Several points need to be considered for postoperative opioid doses. The first is the time period during which the opioid was used. Total “perioperative” opioid consumption that is not limited to the postoperative period is likely to be appropriate, although the intraoperative dose was not significantly influenced by genotype in some studies. The second point to be considered for estimating amounts of opioids is the subject’s body weight. “Weight-adjusted dose” is a more appropriate index than total amount according to several studies.21,22,37,38 Finally, many studies used total opioid dose delivered by patient-controlled analgesia as the primary outcome and surrogate for pain and analgesic response. However, a fundamental question is whether one can conclude that an increase in postoperative opioid consumption administered by patient-controlled analgesia necessarily indicates increased postoperative pain and/or reduced opioid efficacy.68 This surrogate marker does not take into account other opioid-induced effects, such as euphoria or anxiolysis. Subjects might use more opioids because they feel better regardless of pain levels. This may be reflected in the observed increase in morphine use in one group compared with the other, rather than an increased requirement for analgesia. However, comparisons of opioid requirements for patients with similar pain scores may also be an ethical issue.
There were several limitations in this study. First, the sample size of subgroups not reaching significance was small, and type II error could not be dismissed. This limitation is a crucial determinant of the power to detect a causal variant in genetic association studies.69 In addition, the lack of enough studies in Caucasian prevented further subanalysis in separate ethnic cohorts. Second, data related to mean dose were not adjusted for other genes (i.e., COMT)42,44 that affect responses to opioids. In addition, data were not adjusted for nongenetic confounders,41,70–73 such as sex, age, underlying disease, and concomitant multimodal analgesia including nonsteroidal antiinflammatory drugs or paracetamol as an adjuvant regimen. The consequences of genetic polymorphisms may be partly explained by genetic−epigenetic interactions and not by genetics alone. The A118G polymorphism alters transcription of OPRM1 via methylation of adjacent sites where a cytosine nucleotide occurs next to a guanine nucleotide, decreasing opioid potency.74 Further large, high-quality randomized controlled trials are required to investigate whether this polymorphism has a true association with postoperative pain response. Third, although the analyses of publication bias did not show a statistical significance, a potential small study bias (including publication bias) could have occurred in our review.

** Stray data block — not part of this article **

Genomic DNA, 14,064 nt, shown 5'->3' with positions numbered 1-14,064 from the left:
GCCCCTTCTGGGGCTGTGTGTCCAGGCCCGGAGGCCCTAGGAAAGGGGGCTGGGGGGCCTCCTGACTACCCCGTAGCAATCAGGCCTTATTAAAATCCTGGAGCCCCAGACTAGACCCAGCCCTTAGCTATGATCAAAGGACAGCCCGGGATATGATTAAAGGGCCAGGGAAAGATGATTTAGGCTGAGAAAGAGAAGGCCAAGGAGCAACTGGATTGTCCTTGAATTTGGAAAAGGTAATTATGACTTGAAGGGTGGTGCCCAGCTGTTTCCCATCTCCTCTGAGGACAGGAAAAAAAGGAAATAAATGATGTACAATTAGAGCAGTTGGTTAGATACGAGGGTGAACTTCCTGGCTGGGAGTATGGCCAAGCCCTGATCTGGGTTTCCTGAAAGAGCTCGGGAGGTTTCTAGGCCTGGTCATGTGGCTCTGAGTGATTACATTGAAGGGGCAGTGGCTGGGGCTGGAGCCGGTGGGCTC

Our meta-analysis provided an evidence that the OPRM1 A118G polymorphism in OPRM1 was associated with postoperative pain response in patients who were Asian, used morphine, or received viscus surgery. In this special subpopulation, identifying genotypes and haplotypes of OPRM1 A118G polymorphism may provide valuable information regarding the individual analgesic doses that are required to achieve satisfactory pain control.
The authors thank Stine T. Zwisler, M.D., Ph.D. (Department of Clinical Pharmacology, Institute of Public Health, University of Southern Denmark, Odense, Denmark), Kazutaka Ikeda, M.D., Ph.D. (Department of Molecular Psychiatry, Tokyo Institute of Psychiatry, Tokyo, Japan), and Richard A. Henker, Ph.D., C.R.N.A., F.A.A.N. (Department of Acute/Tertiary Care, University of Pittsburgh School of Nursing, Pittsburgh, Pennsylvania), who kindly provided necessary data for our analyses.
Support was provided solely from institutional and/or departmental sources.
The authors declare no competing interests.
National Center for Biotechnology Information. Available at: http://www.ncbi.nlm.nih.gov/SNP/snp_ref.cgi?type=rs&rs=rs1799971. Accessed June 10, 2013.
Available at: http://www.tufts.edu/~mcourt01/Documents/Courtlab-HWcalculator.xls. Accessed June 10, 2013.